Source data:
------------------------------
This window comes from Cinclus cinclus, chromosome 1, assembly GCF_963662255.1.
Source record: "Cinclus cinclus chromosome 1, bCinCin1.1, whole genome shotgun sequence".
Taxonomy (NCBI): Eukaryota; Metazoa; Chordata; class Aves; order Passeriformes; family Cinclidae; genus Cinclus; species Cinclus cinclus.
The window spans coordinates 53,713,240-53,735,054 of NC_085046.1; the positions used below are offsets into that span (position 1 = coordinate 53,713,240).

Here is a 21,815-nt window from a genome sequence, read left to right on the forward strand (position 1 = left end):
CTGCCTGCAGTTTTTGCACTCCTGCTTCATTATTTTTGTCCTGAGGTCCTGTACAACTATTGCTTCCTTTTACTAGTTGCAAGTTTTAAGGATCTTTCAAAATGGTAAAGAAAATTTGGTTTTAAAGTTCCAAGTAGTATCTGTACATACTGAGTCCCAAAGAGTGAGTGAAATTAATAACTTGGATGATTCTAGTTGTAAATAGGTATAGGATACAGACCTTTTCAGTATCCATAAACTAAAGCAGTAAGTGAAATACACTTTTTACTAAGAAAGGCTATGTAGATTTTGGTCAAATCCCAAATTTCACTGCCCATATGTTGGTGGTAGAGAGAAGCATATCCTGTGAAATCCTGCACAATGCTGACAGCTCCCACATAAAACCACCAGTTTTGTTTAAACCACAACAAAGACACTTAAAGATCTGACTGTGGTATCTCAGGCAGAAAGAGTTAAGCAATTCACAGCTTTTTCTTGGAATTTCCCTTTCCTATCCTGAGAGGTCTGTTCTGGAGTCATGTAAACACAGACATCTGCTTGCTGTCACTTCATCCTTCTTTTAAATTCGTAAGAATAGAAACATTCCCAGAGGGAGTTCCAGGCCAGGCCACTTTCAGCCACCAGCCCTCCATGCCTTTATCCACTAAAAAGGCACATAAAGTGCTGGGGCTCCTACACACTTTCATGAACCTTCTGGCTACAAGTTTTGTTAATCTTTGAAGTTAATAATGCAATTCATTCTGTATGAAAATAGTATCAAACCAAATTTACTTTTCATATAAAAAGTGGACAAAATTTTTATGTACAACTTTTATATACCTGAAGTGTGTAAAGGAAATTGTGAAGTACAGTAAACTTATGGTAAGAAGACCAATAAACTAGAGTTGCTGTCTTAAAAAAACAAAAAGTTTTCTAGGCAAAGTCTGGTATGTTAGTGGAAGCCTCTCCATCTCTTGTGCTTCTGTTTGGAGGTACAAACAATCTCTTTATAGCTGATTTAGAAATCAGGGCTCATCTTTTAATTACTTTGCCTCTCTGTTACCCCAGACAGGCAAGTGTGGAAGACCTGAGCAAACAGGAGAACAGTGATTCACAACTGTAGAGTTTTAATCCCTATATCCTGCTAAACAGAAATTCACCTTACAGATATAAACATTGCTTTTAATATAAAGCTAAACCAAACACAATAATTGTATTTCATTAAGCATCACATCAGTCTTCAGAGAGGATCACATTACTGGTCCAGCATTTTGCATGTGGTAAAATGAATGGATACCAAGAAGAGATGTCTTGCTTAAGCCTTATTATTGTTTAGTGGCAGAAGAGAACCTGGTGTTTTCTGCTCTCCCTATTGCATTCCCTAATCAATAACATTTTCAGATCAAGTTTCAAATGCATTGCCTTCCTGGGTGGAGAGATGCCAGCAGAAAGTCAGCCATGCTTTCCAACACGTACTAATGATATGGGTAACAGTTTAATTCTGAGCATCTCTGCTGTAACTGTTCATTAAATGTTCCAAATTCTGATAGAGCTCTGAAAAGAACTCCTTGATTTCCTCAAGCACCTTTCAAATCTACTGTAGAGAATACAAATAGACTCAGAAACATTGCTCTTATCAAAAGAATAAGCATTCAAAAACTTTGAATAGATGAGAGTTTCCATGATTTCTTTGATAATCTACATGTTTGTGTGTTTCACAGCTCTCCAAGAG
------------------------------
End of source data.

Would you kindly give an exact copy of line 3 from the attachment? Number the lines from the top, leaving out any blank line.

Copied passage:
Taxonomy (NCBI): Eukaryota; Metazoa; Chordata; class Aves; order Passeriformes; family Cinclidae; genus Cinclus; species Cinclus cinclus.